Turns out, our spiritual discipline is doing quite a lot of good. When times get tough, when the darkness settles in and doubt crowds out our beliefs, if we will keep practicing, maintain our spiritual disciplines, we will find they reap a harvest of belief down the road. Practice often precedes belief. And, indeed, practice can lead to belief. But above all, practice, spiritual discipline, keep our hearts at home with Christ until our minds are reoriented to belief.
In a previous sermon, we asked the question of how we find security in life? How do we become stable, no matter the darknesses that come. The answer then, and the answer today, is our spiritual practice. The trick to the life of faith, whether we’re in the stability of orientation, the instability of disorientation, or the surprising and wonderful new stability of reorientation, is to keep practicing. Our belief may have mountain tops and valleys, but our practices can keep us grounded, at home in the heart of Christ, no matter the highs and lows of our belief.
That is the example of the Psalms, all one hundred and fifty of them. They are full of exuberance, joy, thanksgiving, and hope; just as they are also full of doubt, questions, despair, and anger. But no matter the emotion, no matter the content, even the violent urges that live within us and even when doubt is present, all of it is offered as a prayer to God. That’s the magic of the Psalter. That’s the guide for our lives. The message the Psalms give us for living life with God is this:
No matter what we’re feeling, no matter how wonderful or how terrible, take it in prayer to God.
Even if you’re not sure that God is listening, take it in prayer to God.
Even if you’re angry with God, take it in prayer to God.
Even if you aren’t sure God exists, take it in prayer to God.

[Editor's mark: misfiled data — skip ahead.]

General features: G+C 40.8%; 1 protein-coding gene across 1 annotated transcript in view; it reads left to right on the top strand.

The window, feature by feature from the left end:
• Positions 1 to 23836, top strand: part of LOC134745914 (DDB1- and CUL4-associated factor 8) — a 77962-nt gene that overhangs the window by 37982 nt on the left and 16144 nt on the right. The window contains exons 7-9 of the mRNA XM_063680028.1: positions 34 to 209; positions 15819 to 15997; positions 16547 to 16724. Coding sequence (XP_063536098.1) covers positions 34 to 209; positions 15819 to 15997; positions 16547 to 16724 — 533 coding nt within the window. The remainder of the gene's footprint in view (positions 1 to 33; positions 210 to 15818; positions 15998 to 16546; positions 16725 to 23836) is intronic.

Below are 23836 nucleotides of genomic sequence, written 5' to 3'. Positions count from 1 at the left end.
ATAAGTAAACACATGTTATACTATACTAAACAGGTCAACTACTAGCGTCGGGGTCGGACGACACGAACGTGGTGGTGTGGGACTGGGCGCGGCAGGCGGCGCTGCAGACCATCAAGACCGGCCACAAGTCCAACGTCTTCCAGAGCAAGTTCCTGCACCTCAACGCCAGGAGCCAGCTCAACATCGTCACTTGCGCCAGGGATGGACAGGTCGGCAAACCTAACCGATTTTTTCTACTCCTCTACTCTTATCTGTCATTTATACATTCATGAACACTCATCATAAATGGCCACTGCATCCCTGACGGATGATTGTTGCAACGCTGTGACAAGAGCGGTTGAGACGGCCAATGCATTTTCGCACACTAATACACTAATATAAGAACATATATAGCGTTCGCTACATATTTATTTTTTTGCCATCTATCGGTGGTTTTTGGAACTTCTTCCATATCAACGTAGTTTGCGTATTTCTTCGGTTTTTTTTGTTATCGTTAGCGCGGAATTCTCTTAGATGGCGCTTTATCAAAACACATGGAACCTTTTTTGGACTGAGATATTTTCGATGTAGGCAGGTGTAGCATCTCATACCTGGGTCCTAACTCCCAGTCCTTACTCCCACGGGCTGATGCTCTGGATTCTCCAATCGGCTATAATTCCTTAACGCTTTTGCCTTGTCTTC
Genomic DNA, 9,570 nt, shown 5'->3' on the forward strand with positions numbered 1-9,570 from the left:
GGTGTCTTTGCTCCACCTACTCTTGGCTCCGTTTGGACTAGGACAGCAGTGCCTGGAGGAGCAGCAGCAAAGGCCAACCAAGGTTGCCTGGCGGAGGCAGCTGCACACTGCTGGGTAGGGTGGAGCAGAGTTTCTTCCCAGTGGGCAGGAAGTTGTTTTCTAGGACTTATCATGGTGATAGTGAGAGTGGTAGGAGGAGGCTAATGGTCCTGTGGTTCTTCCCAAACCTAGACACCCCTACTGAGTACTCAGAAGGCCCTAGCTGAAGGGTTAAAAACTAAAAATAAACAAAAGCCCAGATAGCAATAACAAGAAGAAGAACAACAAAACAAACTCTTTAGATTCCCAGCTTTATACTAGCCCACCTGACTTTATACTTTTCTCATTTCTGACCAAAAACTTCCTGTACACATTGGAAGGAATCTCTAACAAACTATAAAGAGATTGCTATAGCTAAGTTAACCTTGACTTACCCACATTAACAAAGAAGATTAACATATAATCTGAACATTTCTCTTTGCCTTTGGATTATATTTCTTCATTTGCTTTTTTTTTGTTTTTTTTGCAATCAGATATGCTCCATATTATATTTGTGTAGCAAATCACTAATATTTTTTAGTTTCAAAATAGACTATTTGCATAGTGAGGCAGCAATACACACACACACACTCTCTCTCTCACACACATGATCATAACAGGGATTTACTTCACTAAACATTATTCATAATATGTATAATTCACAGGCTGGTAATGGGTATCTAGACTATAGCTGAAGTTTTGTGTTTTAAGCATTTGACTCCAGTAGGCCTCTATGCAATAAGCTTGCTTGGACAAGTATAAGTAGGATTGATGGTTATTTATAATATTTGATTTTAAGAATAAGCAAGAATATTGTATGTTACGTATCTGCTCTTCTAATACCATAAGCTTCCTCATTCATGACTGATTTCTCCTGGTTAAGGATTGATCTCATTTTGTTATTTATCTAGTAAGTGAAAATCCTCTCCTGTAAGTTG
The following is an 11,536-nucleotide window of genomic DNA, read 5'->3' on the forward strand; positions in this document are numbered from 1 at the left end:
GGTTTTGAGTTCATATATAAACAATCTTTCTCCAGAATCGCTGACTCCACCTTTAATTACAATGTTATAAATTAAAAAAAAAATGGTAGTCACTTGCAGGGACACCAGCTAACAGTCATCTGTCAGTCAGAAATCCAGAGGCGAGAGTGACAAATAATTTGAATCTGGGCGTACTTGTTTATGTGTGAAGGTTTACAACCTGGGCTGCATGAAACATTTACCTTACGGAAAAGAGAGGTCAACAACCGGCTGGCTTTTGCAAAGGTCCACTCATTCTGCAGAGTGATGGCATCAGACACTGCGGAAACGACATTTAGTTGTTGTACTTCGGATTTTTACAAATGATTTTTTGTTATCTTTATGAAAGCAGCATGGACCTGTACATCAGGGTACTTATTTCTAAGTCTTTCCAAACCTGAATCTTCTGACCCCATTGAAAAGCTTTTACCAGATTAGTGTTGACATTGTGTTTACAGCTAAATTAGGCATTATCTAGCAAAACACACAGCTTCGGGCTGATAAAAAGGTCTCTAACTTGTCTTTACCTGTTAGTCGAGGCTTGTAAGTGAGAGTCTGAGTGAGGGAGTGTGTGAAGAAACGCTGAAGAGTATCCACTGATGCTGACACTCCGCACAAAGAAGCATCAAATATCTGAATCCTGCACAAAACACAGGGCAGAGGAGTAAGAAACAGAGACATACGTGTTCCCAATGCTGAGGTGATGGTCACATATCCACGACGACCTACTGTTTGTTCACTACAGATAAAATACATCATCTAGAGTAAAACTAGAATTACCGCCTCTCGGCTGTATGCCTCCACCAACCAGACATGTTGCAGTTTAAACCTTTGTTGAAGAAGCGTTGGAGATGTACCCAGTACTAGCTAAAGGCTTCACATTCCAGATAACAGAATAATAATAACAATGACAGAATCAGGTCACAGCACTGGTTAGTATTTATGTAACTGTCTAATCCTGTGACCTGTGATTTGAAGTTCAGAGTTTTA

No matter the excuses, take it in prayer to God.
Worship, pray, seek after God with your whole heart, in the highs and lows of life, no matter what.
If you take nothing else away from this sermon series, take this: practice, spiritual discipline, is essential to life with God. During orientation, it prepares us for disorientation. During disorientation, it keeps us grounded in God and prepares us to see what God is doing in reorientation. During reorientation, it gives us the means to return thanks to God for the marvelous deliverance we’ve experienced. That’s stability in life, a stability gained through regular spiritual discipline.
So wherever you find yourself in the journey of faith, in orientation, disorientation, or reorientation, make your prayer this: “I believe; help my unbelief.” Such a statement is powerful, for it confesses that even though there’s doubt, we will act like we believe anyway. It’s a firm commitment of the heart that, even if our heads may waiver, our heart remains firmly at home with Christ. Make sure you’ve got a spiritual discipline that’s consistent, a vital part of your life. If that’s not the case, talk to me and we’ll form a new adult confirmation class or I’ll give you one on one help.
For it’s practice that creates belief, no matter the difficulties we experience in this life. It’s practice, spiritual discipline, that will keep our hearts tuned to God, such that we will never be moved. No matter where you are in life, pray with those who have come before you:
“I believe; help my unbelief.”
In the name of the Father, Son, and Holy Spirit; Amen.